Walter tells her that she should be able to see it because she’s done it before. Twenty-six years ago, of the 30 children Walter and Bell experimented on, Olivia was the first one to identify objects from the other side. However, when she saw it… bad things happened. He doesn’t elaborate. Anyway, Walter tells them that they need to return to Jacksonville, where the experiments were first done on Olivia. Bell bought the entire site and shut it down. Everything they need is there.

Broyles is skeptical but gives them permission to go. There isn’t much choice. He will try to identify the building from New York City. Nina Sharp (hey, Nina, long time no see! How are you doing?) will work with them. They do have a few clues to go on, thanks to Ted Pratchett. Howling dogs and small earthquakes. It’s better than the nothing they usually have to work with.

Jacksonville Family Daycare Center. Walter and Olivia get out of the car in front of the abandoned building. Walter opens the combination lock on the door – 5 -20-10. “I always use same combination but can’t remember the significance,” he tells her. I’m betting that line is going to come back to haunt us later.

Walter was being literal. They didn’t close up shop. They locked the doors and walked away. Everything is still there. Chairs, toys, fingerpaintings on easels. Olivia stares and the life-size time capsule from her infancy. She’s not happy. Neither is Peter. Walter leads them out of the playroom into a classroom. He asks Olivia if she sees anything. No. He tells her that 16 items in the room are from the other side. She wanders the room, looking where Walter tells her to look, but she doesn’t see anything special. Walter is disappointed and says that, in that case, they should get started on the experiment.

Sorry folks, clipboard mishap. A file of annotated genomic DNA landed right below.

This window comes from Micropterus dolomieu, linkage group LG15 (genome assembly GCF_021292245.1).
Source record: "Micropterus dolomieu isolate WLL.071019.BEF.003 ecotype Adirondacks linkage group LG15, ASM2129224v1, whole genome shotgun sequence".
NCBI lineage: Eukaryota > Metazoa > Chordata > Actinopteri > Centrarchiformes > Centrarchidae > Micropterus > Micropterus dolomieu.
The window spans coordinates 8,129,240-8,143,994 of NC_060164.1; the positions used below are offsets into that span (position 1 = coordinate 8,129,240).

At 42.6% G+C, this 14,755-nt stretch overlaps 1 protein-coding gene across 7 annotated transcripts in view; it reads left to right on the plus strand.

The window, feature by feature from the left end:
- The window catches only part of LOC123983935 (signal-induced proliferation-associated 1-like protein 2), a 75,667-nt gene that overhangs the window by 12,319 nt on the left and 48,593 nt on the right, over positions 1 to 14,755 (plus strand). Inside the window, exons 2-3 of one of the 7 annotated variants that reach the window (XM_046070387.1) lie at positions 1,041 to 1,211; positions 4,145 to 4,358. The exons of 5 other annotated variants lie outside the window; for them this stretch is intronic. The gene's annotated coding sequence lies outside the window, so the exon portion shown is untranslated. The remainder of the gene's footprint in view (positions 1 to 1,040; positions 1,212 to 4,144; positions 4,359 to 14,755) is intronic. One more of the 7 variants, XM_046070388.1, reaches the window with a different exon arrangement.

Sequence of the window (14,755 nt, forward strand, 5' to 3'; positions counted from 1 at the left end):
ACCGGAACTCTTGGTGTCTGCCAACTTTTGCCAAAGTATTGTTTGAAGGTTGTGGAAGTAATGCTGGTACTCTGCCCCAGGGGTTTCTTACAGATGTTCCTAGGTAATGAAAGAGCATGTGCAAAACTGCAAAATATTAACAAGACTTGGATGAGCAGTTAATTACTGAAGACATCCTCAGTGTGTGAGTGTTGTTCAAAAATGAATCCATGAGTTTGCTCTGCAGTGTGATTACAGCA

Walter and Peter go through a storage area. Walter finds the box containing the file notes of the experiment in a box marked “1983”. He is also thrilled to find a pair of his old spectacles. He digs around some more. Peter goes and finds Olivia on the swing set outside. “I have a freakishly good memory. I remember everything,” she tells him. But she doesn’t remember any of this. Peter thinks it might be a good thing.

Walter starts the experiment. He hooks Olivia up to an IV of Cotexiphan, the drug she was exposed to as a child. He reminds us that perceptions are an emotional response. How we feel affects how we see the world. Walter warns Olivia that once she is under, she will come across an obstacle. He doesn’t know what it will be, but it will generate the emotional state she needs.